With conventional gaming machines, a player typically only has a credit meter and a player tracking account that keeps track of his or her play on the gaming device. More specifically, the gaming device adjusts a credit meter to reflect the number of credits input by a player and adjusts that number relative to the number of credits wagered and/or won during game play of the gaming device. A player may also insert additional money during play of the gaming device, which raises the value displayed on the credit meter. Given these above scenarios, it becomes evident that the values displayed on the credit meters are not necessarily accurate indicators of the player's accomplishment on the gaming device. In addition, when the player has exhausted the credits on the credit meter or cashes out to retrieve the remaining credits on the credit meter, the credit meter remains at zero until that player or another player insert credits into the gaming machine. Hence, there is no indication as to how the previous player's gaming session went. In other words, the player may have won considerably more credits than he or she inputted into the gaming machine. However, there is no displayable record or other indication on the gaming machine of this gaming session.

Similarly, when a player inserts a player tracking card into a gaming device, the results of the gaming session may be stored on a player tracking server and player points accumulated during the gaming session may be displayed on the gaming machine or a peripheral device connected to the gaming machine. However, these displayed player points often only relate to the amount of credits wagered by the player (i.e., coin-in) and bear no relationship to the results achieved by a player during the course of the gaming session. In addition, once the player removes the player tracking card, no displayable record or other indication on the gaming machine exists for the gaming session.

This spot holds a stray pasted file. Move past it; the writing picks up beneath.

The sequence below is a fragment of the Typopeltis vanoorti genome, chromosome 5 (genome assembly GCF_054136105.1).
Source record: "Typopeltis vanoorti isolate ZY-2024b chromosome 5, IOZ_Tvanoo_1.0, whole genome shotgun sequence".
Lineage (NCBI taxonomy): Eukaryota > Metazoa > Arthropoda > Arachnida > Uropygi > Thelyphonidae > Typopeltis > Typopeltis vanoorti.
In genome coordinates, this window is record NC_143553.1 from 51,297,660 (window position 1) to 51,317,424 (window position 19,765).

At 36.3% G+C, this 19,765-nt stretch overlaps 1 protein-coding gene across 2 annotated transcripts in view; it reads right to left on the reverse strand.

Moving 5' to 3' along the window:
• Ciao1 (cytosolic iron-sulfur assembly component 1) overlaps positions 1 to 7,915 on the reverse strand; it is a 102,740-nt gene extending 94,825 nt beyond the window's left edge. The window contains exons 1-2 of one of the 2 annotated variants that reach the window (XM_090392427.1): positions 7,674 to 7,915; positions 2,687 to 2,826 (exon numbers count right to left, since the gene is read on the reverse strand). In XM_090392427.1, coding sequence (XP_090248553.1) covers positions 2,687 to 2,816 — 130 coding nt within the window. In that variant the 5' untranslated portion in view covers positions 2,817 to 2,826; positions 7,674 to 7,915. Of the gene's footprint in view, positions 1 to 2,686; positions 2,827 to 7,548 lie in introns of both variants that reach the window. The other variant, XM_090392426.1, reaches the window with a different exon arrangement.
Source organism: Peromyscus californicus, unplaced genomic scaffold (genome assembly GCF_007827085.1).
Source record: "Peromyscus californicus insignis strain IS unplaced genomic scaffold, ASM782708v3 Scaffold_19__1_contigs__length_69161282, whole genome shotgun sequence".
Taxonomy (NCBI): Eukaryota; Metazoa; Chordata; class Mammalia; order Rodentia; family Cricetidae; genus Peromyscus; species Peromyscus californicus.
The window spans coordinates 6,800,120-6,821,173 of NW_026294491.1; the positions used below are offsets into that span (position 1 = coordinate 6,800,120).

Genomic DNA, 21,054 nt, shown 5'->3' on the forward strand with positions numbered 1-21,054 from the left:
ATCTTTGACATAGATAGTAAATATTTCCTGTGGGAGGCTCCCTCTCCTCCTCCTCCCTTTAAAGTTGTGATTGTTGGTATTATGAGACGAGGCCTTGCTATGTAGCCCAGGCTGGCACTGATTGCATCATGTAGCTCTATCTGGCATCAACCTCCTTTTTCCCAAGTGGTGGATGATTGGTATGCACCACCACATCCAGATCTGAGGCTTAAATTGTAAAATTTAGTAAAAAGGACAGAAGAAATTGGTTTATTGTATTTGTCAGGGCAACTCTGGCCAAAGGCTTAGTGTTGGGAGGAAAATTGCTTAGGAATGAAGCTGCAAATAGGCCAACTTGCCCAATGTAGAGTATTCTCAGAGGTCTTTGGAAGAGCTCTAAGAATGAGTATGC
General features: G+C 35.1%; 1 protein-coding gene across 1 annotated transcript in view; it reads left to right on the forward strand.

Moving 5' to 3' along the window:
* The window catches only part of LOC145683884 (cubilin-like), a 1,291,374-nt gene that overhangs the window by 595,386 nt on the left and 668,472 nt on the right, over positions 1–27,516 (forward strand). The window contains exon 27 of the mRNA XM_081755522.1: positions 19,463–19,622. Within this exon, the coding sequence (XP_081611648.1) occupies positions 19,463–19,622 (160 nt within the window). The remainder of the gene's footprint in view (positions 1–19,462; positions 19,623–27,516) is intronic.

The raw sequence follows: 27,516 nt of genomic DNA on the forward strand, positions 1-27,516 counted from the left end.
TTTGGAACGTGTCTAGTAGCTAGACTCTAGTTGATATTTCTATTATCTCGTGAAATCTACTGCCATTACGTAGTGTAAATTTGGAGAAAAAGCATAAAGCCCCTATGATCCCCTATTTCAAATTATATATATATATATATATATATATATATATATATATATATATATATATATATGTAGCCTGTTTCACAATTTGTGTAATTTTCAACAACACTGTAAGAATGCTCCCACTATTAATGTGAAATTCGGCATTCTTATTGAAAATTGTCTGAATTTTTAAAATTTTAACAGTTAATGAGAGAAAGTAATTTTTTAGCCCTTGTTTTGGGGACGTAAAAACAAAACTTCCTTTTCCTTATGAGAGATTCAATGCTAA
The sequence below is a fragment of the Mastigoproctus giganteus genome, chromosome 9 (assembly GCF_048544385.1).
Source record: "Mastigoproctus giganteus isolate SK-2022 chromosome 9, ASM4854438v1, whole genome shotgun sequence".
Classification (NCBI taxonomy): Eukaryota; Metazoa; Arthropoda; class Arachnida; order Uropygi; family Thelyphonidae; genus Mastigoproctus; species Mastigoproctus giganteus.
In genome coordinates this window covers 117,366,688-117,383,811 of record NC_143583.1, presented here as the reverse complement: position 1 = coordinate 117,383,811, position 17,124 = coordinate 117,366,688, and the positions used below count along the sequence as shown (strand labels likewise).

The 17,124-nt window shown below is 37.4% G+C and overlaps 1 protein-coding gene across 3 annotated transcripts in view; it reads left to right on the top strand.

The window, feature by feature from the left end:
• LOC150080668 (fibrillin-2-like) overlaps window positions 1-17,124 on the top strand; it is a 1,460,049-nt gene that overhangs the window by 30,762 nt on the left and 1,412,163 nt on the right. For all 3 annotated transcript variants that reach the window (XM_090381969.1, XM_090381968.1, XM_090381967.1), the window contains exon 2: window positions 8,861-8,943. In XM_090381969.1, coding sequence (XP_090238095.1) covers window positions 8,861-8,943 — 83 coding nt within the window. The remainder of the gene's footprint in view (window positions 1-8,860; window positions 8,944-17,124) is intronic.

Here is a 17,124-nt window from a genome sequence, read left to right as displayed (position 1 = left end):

Thus, in conventional gaming systems and devices, there is no means by which a player can display a particularly good gaming session to other players, nor a means by which other players can tell how previous players have done on a particular gaming machine.

BRIEF DESCRIPTION OF THE DRAWINGS

FIG. 1A is a functional block diagram that illustrates a gaming device according to embodiments of the invention.

FIG. 1B is an isometric view of the gaming device illustrated in FIG. 1A.

FIGS. 2A, 2B, and 2C are detail diagrams of exemplary types of gaming devices according to embodiments of the invention.

FIG. 3 is a functional block diagram of networked gaming devices according to embodiments of the invention.

FIG. 4 is a detail diagram of a gaming device according to embodiments of the invention.

FIGS. 5A and 5B are detail diagrams of exemplary scoring displays on a gaming device according to embodiments of the invention.

FIGS. 6A and 6B are flow diagrams of methods for generating a score related to game play on a gaming device according to embodiments of the invention.

DETAILED DESCRIPTION